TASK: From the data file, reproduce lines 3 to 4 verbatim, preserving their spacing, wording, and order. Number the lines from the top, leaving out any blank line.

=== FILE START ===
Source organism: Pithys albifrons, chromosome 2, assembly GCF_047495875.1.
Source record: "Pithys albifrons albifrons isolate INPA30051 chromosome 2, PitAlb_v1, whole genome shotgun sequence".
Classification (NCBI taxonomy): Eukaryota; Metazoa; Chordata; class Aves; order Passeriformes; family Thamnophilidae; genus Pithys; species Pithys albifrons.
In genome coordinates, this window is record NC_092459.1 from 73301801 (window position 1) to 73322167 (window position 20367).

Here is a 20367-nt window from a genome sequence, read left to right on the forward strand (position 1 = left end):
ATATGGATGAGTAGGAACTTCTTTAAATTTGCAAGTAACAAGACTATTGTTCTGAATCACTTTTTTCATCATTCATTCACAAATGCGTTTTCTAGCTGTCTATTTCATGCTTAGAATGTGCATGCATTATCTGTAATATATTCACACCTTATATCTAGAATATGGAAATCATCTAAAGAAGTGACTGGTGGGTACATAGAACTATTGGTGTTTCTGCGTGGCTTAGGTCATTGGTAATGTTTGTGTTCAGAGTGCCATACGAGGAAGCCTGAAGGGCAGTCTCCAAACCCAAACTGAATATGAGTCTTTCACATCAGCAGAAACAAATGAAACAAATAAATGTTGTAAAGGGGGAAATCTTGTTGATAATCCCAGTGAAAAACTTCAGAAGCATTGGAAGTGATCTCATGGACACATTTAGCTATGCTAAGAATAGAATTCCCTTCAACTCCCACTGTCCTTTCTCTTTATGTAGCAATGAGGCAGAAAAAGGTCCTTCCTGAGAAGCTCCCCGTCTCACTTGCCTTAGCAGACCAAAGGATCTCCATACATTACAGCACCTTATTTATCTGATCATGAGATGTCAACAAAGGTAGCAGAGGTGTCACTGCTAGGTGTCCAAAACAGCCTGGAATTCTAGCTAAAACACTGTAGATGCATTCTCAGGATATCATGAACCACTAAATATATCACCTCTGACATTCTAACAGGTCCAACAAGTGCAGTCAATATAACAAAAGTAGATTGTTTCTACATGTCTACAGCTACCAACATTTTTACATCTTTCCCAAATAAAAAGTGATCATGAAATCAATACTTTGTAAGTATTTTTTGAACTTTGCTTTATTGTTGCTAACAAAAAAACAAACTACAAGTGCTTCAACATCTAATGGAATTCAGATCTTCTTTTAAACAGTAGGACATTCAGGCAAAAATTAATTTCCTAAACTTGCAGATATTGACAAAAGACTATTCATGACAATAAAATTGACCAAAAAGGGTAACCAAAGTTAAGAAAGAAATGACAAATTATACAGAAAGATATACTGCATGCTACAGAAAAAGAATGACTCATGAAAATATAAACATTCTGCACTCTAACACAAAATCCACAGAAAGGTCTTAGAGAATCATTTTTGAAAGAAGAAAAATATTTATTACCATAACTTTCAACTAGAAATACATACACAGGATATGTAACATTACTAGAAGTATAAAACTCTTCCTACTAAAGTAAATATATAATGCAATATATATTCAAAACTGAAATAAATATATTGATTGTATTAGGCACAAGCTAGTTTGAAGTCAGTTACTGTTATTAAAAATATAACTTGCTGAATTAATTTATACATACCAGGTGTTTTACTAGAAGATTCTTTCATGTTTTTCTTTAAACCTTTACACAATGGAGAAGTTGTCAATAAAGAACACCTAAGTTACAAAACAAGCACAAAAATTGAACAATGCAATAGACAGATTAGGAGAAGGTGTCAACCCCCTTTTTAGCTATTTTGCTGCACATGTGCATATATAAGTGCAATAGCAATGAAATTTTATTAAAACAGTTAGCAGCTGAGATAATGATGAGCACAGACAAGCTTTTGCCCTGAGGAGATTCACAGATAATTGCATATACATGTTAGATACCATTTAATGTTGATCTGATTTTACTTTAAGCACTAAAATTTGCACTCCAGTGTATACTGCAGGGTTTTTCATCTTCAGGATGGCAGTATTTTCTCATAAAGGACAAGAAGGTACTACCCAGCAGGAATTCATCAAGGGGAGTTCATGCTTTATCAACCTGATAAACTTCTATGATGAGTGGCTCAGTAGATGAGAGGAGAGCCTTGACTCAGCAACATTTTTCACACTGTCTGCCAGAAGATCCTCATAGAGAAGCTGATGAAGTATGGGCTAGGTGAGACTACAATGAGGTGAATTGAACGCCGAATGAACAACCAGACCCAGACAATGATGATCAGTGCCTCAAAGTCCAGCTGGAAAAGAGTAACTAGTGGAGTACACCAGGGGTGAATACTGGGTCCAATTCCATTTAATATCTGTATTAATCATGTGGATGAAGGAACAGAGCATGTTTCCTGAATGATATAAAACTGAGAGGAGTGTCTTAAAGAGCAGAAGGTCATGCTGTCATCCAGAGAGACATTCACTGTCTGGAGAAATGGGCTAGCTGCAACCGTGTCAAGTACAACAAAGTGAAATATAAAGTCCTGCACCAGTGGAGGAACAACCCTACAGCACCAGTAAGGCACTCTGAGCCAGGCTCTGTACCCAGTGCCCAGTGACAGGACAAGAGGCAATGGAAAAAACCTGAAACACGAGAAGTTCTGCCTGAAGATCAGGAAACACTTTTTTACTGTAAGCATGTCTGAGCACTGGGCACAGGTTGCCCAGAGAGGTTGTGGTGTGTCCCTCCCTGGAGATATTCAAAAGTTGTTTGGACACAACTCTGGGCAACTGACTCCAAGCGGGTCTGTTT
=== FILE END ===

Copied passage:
Classification (NCBI taxonomy): Eukaryota; Metazoa; Chordata; class Aves; order Passeriformes; family Thamnophilidae; genus Pithys; species Pithys albifrons.
In genome coordinates, this window is record NC_092459.1 from 73301801 (window position 1) to 73322167 (window position 20367).